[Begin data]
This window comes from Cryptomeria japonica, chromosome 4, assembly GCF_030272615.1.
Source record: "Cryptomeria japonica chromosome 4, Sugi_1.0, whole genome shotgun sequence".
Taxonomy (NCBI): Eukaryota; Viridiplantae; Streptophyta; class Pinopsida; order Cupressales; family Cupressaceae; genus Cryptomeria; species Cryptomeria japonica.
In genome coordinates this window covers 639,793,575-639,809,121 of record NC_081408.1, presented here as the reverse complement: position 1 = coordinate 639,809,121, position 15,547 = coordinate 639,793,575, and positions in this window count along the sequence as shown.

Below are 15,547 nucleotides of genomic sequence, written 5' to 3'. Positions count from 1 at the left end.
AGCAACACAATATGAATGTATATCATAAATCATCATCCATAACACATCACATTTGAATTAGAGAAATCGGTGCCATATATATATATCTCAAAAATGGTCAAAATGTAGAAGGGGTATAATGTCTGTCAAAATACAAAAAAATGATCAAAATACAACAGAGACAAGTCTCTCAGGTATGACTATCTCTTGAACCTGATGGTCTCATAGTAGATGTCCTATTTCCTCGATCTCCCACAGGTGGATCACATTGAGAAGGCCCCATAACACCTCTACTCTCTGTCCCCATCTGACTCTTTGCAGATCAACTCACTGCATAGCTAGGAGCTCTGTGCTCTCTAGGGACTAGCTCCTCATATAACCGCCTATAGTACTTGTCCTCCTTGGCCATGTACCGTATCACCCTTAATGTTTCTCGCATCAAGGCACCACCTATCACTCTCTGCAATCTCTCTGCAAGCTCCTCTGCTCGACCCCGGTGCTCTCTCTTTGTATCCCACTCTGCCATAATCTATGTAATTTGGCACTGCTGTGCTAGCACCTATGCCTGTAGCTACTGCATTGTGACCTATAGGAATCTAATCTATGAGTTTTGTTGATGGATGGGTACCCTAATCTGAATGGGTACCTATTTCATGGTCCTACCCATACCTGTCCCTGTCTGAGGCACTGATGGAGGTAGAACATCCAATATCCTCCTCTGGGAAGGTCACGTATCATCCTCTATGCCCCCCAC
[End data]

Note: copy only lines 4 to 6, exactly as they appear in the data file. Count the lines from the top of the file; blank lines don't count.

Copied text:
In genome coordinates this window covers 639,793,575-639,809,121 of record NC_081408.1, presented here as the reverse complement: position 1 = coordinate 639,809,121, position 15,547 = coordinate 639,793,575, and positions in this window count along the sequence as shown.

Below are 15,547 nucleotides of genomic sequence, written 5' to 3'. Positions count from 1 at the left end.
AGCAACACAATATGAATGTATATCATAAATCATCATCCATAACACATCACATTTGAATTAGAGAAATCGGTGCCATATATATATATCTCAAAAATGGTCAAAATGTAGAAGGGGTATAATGTCTGTCAAAATACAAAAAAATGATCAAAATACAACAGAGACAAGTCTCTCAGGTATGACTATCTCTTGAACCTGATGGTCTCATAGTAGATGTCCTATTTCCTCGATCTCCCACAGGTGGATCACATTGAGAAGGCCCCATAACACCTCTACTCTCTGTCCCCATCTGACTCTTTGCAGATCAACTCACTGCATAGCTAGGAGCTCTGTGCTCTCTAGGGACTAGCTCCTCATATAACCGCCTATAGTACTTGTCCTCCTTGGCCATGTACCGTATCACCCTTAATGTTTCTCGCATCAAGGCACCACCTATCACTCTCTGCAATCTCTCTGCAAGCTCCTCTGCTCGACCCCGGTGCTCTCTCTTTGTATCCCACTCTGCCATAATCTATGTAATTTGGCACTGCTGTGCTAGCACCTATGCCTGTAGCTACTGCATTGTGACCTATAGGAATCTAATCTATGAGTTTTGTTGATGGATGGGTACCCTAATCTGAATGGGTACCTATTTCATGGTCCTACCCATACCTGTCCCTGTCTGAGGCACTGATGGAGGTAGAACATCCAATATCCTCCTCTGGGAAGGTCACGTATCATCCTCTATGCCCCCCAC